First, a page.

WE ARE EVERYTHING

IMG_0663Short Story by Ari Juniper.

I remember a time when I felt powerful, and the world, the universe, vibrated at my feet. I was a sunflower sprout, stretching, reaching toward the bright energy above, drawing me in magnetically. A natural pull that made me know I was growing tall.

It all began with a seed, a thought pushed into the dark and fed by the world. The little idea began to shake, tumble, like a snowball pushed down a hill by gravity, the little seed gained momentum as it grows, gathers nutrients from the soil, and explodes.

The first step is hardest, we want to test the water before we jump. What if it’s cold? Hesitations and justifications like stones weighing our feet to the ground. But the seed, as it’s nurtured, pushes its little head toward the sky, slowly unveiling the light. Then we jump.

Head first is best, we’re thrown into the chaos, sending ripples resounding around us. Waves rock our bodies as we gain balance. But we can’t stop here. We choose now to swim, or sink.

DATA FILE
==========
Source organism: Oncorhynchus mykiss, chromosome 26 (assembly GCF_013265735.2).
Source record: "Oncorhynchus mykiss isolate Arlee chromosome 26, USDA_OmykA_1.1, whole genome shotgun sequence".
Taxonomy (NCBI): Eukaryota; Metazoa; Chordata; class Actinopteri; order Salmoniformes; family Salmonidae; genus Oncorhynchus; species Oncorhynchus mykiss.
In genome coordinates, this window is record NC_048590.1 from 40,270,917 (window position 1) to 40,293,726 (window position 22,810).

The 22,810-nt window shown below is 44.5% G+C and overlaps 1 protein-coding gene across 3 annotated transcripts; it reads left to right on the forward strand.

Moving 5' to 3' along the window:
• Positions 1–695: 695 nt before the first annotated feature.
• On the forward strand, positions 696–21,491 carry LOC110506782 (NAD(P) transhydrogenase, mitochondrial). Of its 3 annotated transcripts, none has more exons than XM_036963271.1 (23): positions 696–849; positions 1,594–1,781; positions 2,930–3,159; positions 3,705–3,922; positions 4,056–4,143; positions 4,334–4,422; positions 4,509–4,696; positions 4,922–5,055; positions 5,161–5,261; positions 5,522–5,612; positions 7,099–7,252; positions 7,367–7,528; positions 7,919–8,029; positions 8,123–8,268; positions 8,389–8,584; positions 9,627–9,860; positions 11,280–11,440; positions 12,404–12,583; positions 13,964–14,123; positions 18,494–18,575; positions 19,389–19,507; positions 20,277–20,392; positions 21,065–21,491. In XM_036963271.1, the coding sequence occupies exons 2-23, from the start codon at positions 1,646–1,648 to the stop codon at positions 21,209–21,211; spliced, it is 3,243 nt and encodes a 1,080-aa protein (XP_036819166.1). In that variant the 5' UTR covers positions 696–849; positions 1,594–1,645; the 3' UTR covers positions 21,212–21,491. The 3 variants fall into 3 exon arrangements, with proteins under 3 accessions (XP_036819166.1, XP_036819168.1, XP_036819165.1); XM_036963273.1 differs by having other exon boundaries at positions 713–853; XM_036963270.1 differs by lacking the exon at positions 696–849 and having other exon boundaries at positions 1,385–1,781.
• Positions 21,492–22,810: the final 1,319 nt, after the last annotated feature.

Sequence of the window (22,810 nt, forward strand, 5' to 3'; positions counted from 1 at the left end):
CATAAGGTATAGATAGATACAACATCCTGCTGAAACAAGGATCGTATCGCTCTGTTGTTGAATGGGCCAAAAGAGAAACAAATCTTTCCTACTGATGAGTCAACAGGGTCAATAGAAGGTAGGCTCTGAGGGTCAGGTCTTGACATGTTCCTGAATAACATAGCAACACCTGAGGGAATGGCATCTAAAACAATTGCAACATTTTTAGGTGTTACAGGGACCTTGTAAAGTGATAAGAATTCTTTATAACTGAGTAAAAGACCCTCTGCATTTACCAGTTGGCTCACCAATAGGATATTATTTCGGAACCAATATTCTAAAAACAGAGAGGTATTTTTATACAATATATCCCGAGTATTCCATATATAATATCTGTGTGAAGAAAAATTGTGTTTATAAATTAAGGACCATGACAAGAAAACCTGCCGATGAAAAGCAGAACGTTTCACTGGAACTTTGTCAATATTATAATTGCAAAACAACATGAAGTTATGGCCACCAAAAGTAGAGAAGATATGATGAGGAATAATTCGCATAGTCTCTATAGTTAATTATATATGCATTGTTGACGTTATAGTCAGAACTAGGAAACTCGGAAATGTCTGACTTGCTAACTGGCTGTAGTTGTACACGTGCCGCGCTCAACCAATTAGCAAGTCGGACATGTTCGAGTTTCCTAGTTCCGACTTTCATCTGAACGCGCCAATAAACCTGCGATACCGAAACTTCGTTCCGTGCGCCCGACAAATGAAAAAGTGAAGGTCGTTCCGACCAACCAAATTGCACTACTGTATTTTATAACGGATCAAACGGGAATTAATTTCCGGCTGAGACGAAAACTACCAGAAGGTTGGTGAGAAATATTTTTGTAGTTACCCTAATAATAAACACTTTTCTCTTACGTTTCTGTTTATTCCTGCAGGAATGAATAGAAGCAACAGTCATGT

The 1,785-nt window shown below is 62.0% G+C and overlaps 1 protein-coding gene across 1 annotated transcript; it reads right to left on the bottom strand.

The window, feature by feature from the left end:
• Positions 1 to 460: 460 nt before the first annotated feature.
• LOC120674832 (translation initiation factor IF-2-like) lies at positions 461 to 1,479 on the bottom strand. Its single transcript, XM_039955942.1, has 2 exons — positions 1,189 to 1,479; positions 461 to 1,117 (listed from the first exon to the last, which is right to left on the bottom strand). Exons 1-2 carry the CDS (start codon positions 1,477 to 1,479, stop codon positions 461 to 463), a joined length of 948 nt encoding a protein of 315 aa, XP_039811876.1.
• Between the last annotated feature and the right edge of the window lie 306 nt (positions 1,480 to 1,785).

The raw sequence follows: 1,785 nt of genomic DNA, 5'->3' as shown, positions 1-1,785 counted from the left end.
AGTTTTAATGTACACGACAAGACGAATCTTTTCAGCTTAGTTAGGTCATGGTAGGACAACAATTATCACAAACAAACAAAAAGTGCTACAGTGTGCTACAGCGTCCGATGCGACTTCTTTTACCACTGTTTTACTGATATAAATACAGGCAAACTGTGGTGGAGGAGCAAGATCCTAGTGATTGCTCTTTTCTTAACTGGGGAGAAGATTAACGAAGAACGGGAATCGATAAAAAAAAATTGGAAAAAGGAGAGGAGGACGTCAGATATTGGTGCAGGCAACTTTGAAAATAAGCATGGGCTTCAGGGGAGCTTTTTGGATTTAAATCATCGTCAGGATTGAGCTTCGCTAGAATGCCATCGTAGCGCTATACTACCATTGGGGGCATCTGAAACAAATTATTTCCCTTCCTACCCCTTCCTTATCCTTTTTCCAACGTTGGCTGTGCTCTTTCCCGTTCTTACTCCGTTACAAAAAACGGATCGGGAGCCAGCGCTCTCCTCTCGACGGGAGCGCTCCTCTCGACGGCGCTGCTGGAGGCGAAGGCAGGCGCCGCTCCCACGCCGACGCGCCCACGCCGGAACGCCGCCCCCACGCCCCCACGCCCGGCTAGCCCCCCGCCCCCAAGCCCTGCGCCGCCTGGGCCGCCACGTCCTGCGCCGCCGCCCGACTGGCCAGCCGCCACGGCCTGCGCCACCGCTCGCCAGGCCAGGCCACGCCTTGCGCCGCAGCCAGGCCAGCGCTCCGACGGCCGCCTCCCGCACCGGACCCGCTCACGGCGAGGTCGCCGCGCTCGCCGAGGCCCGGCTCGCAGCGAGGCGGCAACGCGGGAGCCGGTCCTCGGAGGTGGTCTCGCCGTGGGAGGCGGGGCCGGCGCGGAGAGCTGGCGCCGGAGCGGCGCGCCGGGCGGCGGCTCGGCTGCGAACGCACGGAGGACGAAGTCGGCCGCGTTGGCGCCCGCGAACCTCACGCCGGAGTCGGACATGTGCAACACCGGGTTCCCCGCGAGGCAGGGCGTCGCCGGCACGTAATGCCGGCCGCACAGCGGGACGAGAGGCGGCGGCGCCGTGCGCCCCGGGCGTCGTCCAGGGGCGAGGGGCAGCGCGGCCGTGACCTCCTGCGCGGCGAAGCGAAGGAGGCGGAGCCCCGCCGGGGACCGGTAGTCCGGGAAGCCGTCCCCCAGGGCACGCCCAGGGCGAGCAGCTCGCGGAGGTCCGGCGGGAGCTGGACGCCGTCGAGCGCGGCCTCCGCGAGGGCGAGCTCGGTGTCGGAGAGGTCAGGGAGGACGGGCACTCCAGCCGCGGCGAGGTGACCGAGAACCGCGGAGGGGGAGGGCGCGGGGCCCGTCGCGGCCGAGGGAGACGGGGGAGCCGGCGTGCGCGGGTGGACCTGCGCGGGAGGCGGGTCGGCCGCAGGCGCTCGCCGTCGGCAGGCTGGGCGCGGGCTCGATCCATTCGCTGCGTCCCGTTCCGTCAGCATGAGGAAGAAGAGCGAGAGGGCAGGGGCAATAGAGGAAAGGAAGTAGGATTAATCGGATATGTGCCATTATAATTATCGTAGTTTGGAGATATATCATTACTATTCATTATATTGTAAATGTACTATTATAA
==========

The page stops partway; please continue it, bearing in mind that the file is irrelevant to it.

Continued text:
Engulfed in idea, we begin to transform our visions into reality. I push my arms into the water surrounding me In any direction, I pull myself closer toward somewhere new.

I move slowly at first, as I feel how the water surrounds my body and how to best move through it. I roll over onto my back, breathe air into my lungs, and float in peace, letting thoughts and waves rock me. My arm is a pinwheel and my cupped hand is submerged, and I am moved. Then my other arm follows lead and begins to act in patterns, thoughts guiding actions guiding thoughts. I slide gracefully over the surface.

I appreciate the sky and begin to wonder what lies below the surface. I have almost forgotten what it was like before the jump and remembering makes me see how far I have come. I flip, taking in air as I submerge my body, reaching my arms below me into the darkness. I pull, like a rope guiding me up a wall, and my eyes are adjusting to the lightless world below.

lake sunsetI come up for air, keeping my eyes open to take in the light. Small steps give introduction to the unfamiliar, and as I explore, I am not afraid, for fear will pull me back to the shore. The little sprout never feared, for the sun was always there, telling the sprout, “all you must do is reach, then rest, and you will grow tall.” And so the seed stretched and shivered as it inhaled the life from the light, and when the light had gone to teach others, she would rest, awaiting another lesson.